2. Arm stretches – We often use this part of our muscles during a speech or presentation through our hand gestures and movements. Stretching these muscles can reduce arm fatigue, loosen you up and improve your body language range.
  3. Waist twists – Place your hands on your hips and rotate your waist in a circular motion. This exercise focuses on loosening the abdominal and lower back regions which is essential as it can cause discomfort and pain, further amplifying any anxieties you may experience.

Stay hydrated

Ever felt parched seconds before speaking? And then coming up on stage sounding raspy and scratchy in front of the audience? This happens because the adrenaline from stage fright causes your mouth to feel dried out.

To prevent all that, it’s essential we stay adequately hydrated before a speech. A sip of water will do the trick. However, do drink in moderation so that you won’t need to go to the bathroom constantly.

Try to avoid sugary beverages and caffeine, since it’s a diuretic – meaning you’ll feel thirstier. It will also amplify your anxiety which prevents you from speaking smoothly.

Meditate

Meditation is well-known as a powerful tool to calm the mind. ABC’s Dan Harris, co-anchor of Nightline and Good Morning America weekend and author of the book titled10% Happier , recommends that meditation can help individuals to feel significantly calmer, faster.

Meditation is like a workout for your mind. It gives you the strength and focus to filter out the negativity and distractions with words of encouragement, confidence and strength.

Mindfulness meditation, in particular, is a popular method to calm yourself before going up on the big stage. The practice involves sitting comfortably, focusing on your breathing and then bringing your mind’s attention to the present without drifting into concerns about the past or future – which likely includes floundering on stage.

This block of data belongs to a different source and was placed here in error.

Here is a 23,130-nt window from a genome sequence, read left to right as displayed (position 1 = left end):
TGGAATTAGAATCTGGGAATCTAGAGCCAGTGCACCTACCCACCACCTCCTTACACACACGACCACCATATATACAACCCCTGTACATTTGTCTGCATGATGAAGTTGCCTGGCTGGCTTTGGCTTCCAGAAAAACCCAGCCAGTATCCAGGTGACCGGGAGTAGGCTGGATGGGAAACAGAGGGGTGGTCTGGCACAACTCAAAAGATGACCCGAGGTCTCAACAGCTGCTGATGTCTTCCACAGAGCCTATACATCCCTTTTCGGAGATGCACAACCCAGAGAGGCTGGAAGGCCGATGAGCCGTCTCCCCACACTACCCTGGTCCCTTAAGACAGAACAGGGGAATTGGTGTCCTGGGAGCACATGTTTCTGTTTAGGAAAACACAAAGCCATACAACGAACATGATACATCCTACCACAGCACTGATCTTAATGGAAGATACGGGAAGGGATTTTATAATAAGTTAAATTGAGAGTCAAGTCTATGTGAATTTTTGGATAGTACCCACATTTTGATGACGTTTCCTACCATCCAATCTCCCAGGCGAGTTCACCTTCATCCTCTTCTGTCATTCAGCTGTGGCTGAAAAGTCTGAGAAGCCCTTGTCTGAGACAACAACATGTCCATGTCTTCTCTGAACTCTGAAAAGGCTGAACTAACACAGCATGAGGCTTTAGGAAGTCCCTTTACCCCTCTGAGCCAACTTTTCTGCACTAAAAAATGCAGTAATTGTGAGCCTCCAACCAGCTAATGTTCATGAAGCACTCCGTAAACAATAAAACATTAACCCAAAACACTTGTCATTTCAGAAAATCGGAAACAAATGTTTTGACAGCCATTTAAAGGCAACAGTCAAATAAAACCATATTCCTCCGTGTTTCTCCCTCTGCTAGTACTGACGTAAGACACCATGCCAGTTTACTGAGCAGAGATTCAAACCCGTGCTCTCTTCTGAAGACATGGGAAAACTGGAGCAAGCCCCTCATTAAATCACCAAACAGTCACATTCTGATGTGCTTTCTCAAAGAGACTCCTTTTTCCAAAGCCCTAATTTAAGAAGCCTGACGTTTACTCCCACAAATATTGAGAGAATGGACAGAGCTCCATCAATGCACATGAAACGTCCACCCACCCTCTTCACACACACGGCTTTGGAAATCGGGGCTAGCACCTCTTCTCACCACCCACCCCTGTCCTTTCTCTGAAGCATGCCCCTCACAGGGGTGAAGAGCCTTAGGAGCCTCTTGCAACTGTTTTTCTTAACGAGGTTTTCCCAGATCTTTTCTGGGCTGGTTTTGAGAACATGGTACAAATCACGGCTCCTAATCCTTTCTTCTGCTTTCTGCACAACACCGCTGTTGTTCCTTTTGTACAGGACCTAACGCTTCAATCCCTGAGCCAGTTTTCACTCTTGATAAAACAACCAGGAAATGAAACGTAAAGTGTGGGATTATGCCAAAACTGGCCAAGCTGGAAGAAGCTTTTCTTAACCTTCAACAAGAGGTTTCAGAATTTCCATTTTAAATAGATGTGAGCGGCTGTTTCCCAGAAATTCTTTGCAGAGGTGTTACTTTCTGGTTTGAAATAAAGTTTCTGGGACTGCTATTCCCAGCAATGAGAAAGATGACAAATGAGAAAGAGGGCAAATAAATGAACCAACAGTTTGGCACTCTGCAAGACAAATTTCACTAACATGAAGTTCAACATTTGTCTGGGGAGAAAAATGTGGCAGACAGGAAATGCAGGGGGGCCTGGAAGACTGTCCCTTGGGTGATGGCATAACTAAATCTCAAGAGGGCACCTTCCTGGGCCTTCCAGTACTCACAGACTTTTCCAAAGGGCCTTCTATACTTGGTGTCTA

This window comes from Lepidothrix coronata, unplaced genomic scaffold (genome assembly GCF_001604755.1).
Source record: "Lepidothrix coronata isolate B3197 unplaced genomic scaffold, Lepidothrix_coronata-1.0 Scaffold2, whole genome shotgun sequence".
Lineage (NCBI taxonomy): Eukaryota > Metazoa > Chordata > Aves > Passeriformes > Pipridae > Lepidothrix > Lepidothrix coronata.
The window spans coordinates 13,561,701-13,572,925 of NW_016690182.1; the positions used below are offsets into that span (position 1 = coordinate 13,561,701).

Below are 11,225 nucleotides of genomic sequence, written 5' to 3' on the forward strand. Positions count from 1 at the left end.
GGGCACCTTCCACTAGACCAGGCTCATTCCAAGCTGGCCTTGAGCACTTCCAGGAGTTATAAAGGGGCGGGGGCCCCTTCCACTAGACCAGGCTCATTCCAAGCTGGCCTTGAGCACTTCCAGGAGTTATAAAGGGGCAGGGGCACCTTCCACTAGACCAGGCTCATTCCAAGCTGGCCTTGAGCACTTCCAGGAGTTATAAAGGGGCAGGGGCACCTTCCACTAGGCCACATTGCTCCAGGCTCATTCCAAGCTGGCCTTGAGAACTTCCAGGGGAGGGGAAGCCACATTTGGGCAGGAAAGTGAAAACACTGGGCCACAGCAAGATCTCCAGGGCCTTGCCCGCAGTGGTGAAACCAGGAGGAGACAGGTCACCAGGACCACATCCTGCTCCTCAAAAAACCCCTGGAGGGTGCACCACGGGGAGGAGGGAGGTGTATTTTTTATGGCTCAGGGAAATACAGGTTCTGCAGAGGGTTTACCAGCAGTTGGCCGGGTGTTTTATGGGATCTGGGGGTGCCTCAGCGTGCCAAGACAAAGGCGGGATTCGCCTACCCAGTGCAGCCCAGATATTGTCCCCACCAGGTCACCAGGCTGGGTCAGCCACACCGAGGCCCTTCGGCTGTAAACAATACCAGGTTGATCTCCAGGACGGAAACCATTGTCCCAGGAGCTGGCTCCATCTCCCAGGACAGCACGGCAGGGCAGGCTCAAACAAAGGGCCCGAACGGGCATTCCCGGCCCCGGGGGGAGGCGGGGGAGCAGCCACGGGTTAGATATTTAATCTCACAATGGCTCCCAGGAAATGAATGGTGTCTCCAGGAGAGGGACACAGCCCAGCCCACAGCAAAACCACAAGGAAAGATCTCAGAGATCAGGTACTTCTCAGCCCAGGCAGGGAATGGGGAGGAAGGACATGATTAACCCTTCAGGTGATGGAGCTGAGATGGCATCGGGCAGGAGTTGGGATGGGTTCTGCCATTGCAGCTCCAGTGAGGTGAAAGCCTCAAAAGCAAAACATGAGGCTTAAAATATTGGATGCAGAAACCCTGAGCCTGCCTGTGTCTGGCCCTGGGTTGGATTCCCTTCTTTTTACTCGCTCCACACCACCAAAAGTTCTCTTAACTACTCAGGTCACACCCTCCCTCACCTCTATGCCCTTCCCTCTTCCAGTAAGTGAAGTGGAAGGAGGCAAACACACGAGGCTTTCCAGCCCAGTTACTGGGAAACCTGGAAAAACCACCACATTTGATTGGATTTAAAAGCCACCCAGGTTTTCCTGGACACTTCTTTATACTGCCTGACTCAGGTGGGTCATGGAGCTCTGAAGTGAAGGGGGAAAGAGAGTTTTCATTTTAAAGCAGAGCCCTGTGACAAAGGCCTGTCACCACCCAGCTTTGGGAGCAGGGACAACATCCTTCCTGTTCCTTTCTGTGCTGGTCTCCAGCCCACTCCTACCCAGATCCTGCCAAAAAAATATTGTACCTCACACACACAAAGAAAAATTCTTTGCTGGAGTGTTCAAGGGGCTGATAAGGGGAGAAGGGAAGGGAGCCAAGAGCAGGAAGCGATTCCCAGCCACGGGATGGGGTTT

Here’s a nice example of guided meditation before public speaking:

2. Focus on your goal

One thing people with a fear of public speaking have in common is focusing too much on themselves and the possibility of failure.

Do I look funny? What if I can’t remember what to say? Do I look stupid? Will people listen to me? Does anyone care about what I’m talking about?’

Instead of thinking this way, shift your attention to your one true purpose – contributing something of value to your audience.

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Decide on the progress you’d like your audience to make after your presentation. Notice their movements and expressions to adapt your speech to ensure that they are having a good time to leave the room as better people.

If your own focus isn’t beneficial and what it should be when you’re speaking, then shift it to what does. This is also key to establishing trust during your presentation as the audience can clearly see that you have their interests at heart.[1]

3. Convert negativity to positivity

There are two sides constantly battling inside of us – one is filled with strength and courage while the other is doubt and insecurities. Which one will you feed?

‘What if I mess up this speech? What if I’m not funny enough? What if I forget what to say?’

It’s no wonder why many of us are uncomfortable giving a presentation. All we do is bring ourselves down before we got a chance to prove ourselves. This is also known as a self-fulfilling prophecy – a belief that comes true because we are acting as if it already is. If you think you’re incompetent, then it will eventually become true.

Motivational coaches tout that positive mantras and affirmations tend to boost your confidents for the moments that matter most. Say to yourself: “I’ll ace this speech and I can do it!”

Take advantage of your adrenaline rush to encourage positive outcome rather than thinking of the negative ‘what ifs’.

Here’s a video of Psychologist Kelly McGonigal who encourages her audience to turn stress into something positive as well as provide methods on how to cope with it:

4. Understand your content

Knowing your content at your fingertips helps reduce your anxiety because there is one less thing to worry about. One way to get there is to practice numerous times before your actual speech.

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However, memorizing your script word-for-word is not encouraged. You can end up freezing should you forget something. You’ll also risk sounding unnatural and less approachable.

“No amount of reading or memorizing will make you successful in life. It is the understanding and the application of wise thought that counts.” – Bob Proctor